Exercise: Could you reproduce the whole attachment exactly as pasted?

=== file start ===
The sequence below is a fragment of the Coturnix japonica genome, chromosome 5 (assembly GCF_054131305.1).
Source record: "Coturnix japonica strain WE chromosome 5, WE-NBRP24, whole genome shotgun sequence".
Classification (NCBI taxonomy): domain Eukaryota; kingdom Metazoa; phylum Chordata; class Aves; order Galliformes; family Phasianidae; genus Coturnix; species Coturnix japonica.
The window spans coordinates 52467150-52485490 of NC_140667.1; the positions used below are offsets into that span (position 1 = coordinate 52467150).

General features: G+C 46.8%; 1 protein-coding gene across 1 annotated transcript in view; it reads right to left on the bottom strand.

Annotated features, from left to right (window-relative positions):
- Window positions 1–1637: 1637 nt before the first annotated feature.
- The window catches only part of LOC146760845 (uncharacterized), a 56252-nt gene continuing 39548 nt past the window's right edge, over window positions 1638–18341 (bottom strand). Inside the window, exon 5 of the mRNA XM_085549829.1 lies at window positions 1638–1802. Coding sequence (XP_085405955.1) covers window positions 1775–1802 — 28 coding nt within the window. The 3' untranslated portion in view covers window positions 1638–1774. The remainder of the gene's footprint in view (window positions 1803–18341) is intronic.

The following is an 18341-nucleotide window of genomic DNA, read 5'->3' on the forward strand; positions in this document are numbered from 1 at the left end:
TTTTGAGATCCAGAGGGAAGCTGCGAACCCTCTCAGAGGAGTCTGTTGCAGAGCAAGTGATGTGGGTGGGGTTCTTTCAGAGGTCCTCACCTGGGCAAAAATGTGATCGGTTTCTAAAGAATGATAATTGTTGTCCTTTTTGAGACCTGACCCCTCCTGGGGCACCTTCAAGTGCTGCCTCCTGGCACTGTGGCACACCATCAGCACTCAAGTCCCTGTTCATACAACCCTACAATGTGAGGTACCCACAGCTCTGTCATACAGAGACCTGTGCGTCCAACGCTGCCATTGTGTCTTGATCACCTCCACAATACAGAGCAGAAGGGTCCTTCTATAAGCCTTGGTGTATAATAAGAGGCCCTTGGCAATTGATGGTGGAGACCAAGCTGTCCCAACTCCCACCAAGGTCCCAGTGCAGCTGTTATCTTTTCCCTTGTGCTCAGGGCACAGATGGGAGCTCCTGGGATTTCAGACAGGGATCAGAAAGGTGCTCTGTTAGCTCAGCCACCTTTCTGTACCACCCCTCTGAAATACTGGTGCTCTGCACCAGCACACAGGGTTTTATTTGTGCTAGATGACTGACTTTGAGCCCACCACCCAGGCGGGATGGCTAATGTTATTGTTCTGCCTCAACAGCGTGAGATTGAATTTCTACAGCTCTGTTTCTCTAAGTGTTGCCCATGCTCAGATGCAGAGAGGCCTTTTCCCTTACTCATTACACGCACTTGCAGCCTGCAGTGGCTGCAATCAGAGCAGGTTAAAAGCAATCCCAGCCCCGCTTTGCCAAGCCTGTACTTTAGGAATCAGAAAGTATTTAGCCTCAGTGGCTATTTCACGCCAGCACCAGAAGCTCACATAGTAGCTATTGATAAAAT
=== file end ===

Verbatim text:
The sequence below is a fragment of the Coturnix japonica genome, chromosome 5 (assembly GCF_054131305.1).
Source record: "Coturnix japonica strain WE chromosome 5, WE-NBRP24, whole genome shotgun sequence".
Classification (NCBI taxonomy): domain Eukaryota; kingdom Metazoa; phylum Chordata; class Aves; order Galliformes; family Phasianidae; genus Coturnix; species Coturnix japonica.
The window spans coordinates 52467150-52485490 of NC_140667.1; the positions used below are offsets into that span (position 1 = coordinate 52467150).

General features: G+C 46.8%; 1 protein-coding gene across 1 annotated transcript in view; it reads right to left on the bottom strand.

Annotated features, from left to right (window-relative positions):
- Window positions 1–1637: 1637 nt before the first annotated feature.
- The window catches only part of LOC146760845 (uncharacterized), a 56252-nt gene continuing 39548 nt past the window's right edge, over window positions 1638–18341 (bottom strand). Inside the window, exon 5 of the mRNA XM_085549829.1 lies at window positions 1638–1802. Coding sequence (XP_085405955.1) covers window positions 1775–1802 — 28 coding nt within the window. The 3' untranslated portion in view covers window positions 1638–1774. The remainder of the gene's footprint in view (window positions 1803–18341) is intronic.

The following is an 18341-nucleotide window of genomic DNA, read 5'->3' on the forward strand; positions in this document are numbered from 1 at the left end:
TTTTGAGATCCAGAGGGAAGCTGCGAACCCTCTCAGAGGAGTCTGTTGCAGAGCAAGTGATGTGGGTGGGGTTCTTTCAGAGGTCCTCACCTGGGCAAAAATGTGATCGGTTTCTAAAGAATGATAATTGTTGTCCTTTTTGAGACCTGACCCCTCCTGGGGCACCTTCAAGTGCTGCCTCCTGGCACTGTGGCACACCATCAGCACTCAAGTCCCTGTTCATACAACCCTACAATGTGAGGTACCCACAGCTCTGTCATACAGAGACCTGTGCGTCCAACGCTGCCATTGTGTCTTGATCACCTCCACAATACAGAGCAGAAGGGTCCTTCTATAAGCCTTGGTGTATAATAAGAGGCCCTTGGCAATTGATGGTGGAGACCAAGCTGTCCCAACTCCCACCAAGGTCCCAGTGCAGCTGTTATCTTTTCCCTTGTGCTCAGGGCACAGATGGGAGCTCCTGGGATTTCAGACAGGGATCAGAAAGGTGCTCTGTTAGCTCAGCCACCTTTCTGTACCACCCCTCTGAAATACTGGTGCTCTGCACCAGCACACAGGGTTTTATTTGTGCTAGATGACTGACTTTGAGCCCACCACCCAGGCGGGATGGCTAATGTTATTGTTCTGCCTCAACAGCGTGAGATTGAATTTCTACAGCTCTGTTTCTCTAAGTGTTGCCCATGCTCAGATGCAGAGAGGCCTTTTCCCTTACTCATTACACGCACTTGCAGCCTGCAGTGGCTGCAATCAGAGCAGGTTAAAAGCAATCCCAGCCCCGCTTTGCCAAGCCTGTACTTTAGGAATCAGAAAGTATTTAGCCTCAGTGGCTATTTCACGCCAGCACCAGAAGCTCACATAGTAGCTATTGATAAAAT